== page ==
“The body of the human world is sick. Its remedy and healing will be the oneness of the kingdom of humanity. Its life is ‘The Most Great Peace.’ Its illumination and quickening is love. Its happiness is the attainment of spiritual perfections.”

‘Abdu’l-Baha (1844-1921) was the son of Baha’u’llah, the source of the Baha’i system of knowledge and practice.

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A Girl Just Like the Girl

This is a small love letter to the woman I woke up with this Mother’s Day morning. She’d been groaning, sneezing and muttering semi-coherently for a couple of achy days, but today she just feels a little crappy. Her 12-year-old son was a little off this morning, too, after a late-night binge of Marvel comic heroes, and managed to soil his hand-crafted M-D artwork with a surly Well, I gave you a card, didn’t I? His father, disgruntled at the attitude, had to nonetheless admit that he hadn’t come up with even the card. It’s all that my girl really wants on this (and her birth) day.

I knew when I married her that she was eager to be a mother, but I hadn’t known how good she’d be at it. She’s a woman of quicksilver emotions, a ResultsMaker, and when we finally decided it was time to face the reality of my single-dad situation, her first meeting with my three sons was a sit-com disaster without the laugh-track. (Well, I did chuckle ruefully, resignedly, when I thought, after months of sweet, scary and resuscitating courtship, Well, this just isn’t going to work at ALL.)

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M.L. King (on love and power and where they meet)


“Power without love is reckless and abusive and love without power is sentimental and anemic. Power at its best is love implementing the demands of justice, and justice at its best is power correcting everything that stands against love.”

Martin Luther King, in Where Do We Go From Here? Chaos or Community.
Read it again. Power and love are positioned as allies, not foes, whose intersections lead toward the justice we all seek. That man had a mighty dream, but not only that.

Requiem for a Coach

My first thought was brilliant — they always seem to be — where else could the wake for Coach Wright be but in the tiny, tiled box of a gym where he spent so many thousands of hours with his “kids”, this never-married father of none? The Caledonia Sweatbox, the dim, cramped but comfortable Blue Devils’ lair, where half-court shots were no longer than an NBA three-pointer, where big-footed forwards needed to turn sideways to get their Chuck Taylor high-cuts completely out of bounds…

But what if there are only twenty people there? That gave me pause; even in that bandbox of a gym, twenty voices would make for some unfairly desolate echoes. As it happens, my grand thought was punctured, and for the best. As it is with too many aspects of sporting and educational life these days, the bureaucratic and custodial hoops we’d have had to jump through were too many, so we didn’t celebrate Don Wright’s life of ball-bouncing generosity in the centre court circle of The Gym, as madly poetic as that might have been.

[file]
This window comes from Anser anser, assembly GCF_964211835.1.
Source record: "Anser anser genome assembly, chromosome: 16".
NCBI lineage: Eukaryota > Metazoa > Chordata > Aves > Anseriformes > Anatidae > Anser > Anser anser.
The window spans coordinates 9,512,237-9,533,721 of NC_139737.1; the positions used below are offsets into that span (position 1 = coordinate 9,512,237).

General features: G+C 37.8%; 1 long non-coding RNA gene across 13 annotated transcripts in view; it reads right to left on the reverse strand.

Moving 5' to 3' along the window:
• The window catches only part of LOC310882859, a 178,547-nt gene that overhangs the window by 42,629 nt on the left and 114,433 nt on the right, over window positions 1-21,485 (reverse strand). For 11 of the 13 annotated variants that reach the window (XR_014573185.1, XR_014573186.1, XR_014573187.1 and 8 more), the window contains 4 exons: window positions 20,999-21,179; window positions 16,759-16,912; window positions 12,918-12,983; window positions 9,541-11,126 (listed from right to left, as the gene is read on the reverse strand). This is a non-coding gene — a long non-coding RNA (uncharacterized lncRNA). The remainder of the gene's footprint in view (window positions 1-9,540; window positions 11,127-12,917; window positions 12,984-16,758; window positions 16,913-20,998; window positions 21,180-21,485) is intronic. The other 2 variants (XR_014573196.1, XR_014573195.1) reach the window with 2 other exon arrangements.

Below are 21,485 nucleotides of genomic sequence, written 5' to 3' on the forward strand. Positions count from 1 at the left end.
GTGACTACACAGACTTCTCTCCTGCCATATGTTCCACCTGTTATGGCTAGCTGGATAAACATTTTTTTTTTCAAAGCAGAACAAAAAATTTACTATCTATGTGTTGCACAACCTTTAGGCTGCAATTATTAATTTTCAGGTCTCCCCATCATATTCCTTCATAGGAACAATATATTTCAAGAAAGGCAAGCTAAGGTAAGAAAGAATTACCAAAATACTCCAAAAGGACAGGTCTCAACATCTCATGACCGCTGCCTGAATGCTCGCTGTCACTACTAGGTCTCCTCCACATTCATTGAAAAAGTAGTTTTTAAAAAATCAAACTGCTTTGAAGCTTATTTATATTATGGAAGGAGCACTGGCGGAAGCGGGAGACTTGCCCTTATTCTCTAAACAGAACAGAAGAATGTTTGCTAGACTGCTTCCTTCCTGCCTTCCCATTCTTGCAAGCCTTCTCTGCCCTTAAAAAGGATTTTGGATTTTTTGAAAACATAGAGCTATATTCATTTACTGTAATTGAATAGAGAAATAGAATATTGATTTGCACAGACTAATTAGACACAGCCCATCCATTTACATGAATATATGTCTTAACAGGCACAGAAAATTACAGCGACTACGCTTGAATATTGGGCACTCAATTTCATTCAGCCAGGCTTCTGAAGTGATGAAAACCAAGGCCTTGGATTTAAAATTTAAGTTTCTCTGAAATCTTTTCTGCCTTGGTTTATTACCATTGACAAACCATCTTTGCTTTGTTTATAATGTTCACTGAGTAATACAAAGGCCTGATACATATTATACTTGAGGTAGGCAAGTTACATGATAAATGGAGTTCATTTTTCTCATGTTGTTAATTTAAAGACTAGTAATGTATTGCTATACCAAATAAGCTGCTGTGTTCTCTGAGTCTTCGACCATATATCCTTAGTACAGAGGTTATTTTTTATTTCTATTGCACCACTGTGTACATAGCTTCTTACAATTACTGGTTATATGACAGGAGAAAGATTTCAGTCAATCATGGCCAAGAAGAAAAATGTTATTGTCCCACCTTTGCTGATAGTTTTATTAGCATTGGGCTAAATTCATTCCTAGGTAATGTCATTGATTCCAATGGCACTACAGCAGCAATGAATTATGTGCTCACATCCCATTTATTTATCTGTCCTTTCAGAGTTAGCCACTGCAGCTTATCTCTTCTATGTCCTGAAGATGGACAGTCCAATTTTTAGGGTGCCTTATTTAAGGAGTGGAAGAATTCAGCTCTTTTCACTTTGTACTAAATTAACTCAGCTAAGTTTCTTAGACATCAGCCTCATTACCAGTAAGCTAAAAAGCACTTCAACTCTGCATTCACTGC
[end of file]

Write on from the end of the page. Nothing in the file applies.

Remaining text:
We did better. The community hall we got was perfect. (Its hardwood floor was a far better surface than we ever played on in the old town high school.) What do you need, really, when it’s time to pay tribute to the life of a man – once painfully shy and young and slender, but by his last days grey and limping and carrying too much goddam weight – who gave to our youthfulness and to our kids whatever he had? Nothing but the people, as it turned out, and they were there. We were referees, athletes’ parents, fellow coaches, former players and friends. (I was all of these things. A five-time winner.)

Dave B was there. He had been to Don something I never was: a young coach who got to discover, years later in repeatedly teasing conversations, that he had cut the man we were honouring when Don was an earnest and under-skilled twelve-year-old. Dave and his wife Georgia had made sure, for the last several years, that Coach Donny had a place to go for Christmas dinner. (They also did most of the coffee-making, cookie-dealing and cleanup for the memorial. The Basketball Family lives.) Dave, the nearly legendary “Bart” of the Hamilton hoops community, had been with Don one of “the usual suspects” when it came to college and high school basketball games, especially for girls’ and women’s teams. His eulogy at the service had some good laughs, but it was serious business. It even allowed a glimpse of anger, for Bart wanted it known that his friend, our friend, was more than might’ve met the eye. Bart had seen and heard too much of those who dismissed the Coach as either a has-been or “some old guy, whatever”. He made earnest and teary amends.

Most of those who spoke after Bart were former players, though there were some old friends and fellow coaches that he’d never blown a whistle at. (Come to think of it, he rarely blew one at any of us. He had no interest in the whistle. He wanted his voice to be enough. It was.) The sharing was utterly informal, as Don had insisted and would have liked, but at least one former Ontario West university All-Star, an experienced teacher, had written her remarks in order to have some anchor, some way to not “lose it”. Mind you, she’d already lost it twice before her turn came, and duly lost it again, but my goodness, weren’t these the best kind of “losses”: of composure, of emotional restraint, of the kind of busy life-living that sometimes leads us to forget to say “thanks” to those who built us? Cindy and I weren’t the only ones to lose it more than once, and we gained so much by really feeling what we felt.

There were about 100 of us. It was a grand reunion, including the core of my own high school team from three decades gone. Present, too, were about ten young women, high schoolers who looked a little bewildered and felt, for a while, out of place. They were members of the last teams that my old buddy Don, sore and often discouraged, gave his last weary hours of coaching to. They honoured “Mr. Wright” by their presence, and they went away knowing more of the man than they had, and wishing perhaps that they had found a way to give something back to him. We all did.

So long, Coach. Thanks for all the sweat, the hope, the ideals. Keep caring for us as we do for you. Fare well, brother.

[I also wrote an “In Memoriam” for Donald Edward, and it’s in the “On Second Thought” section. It gives a more clear picture of the man and what he did.]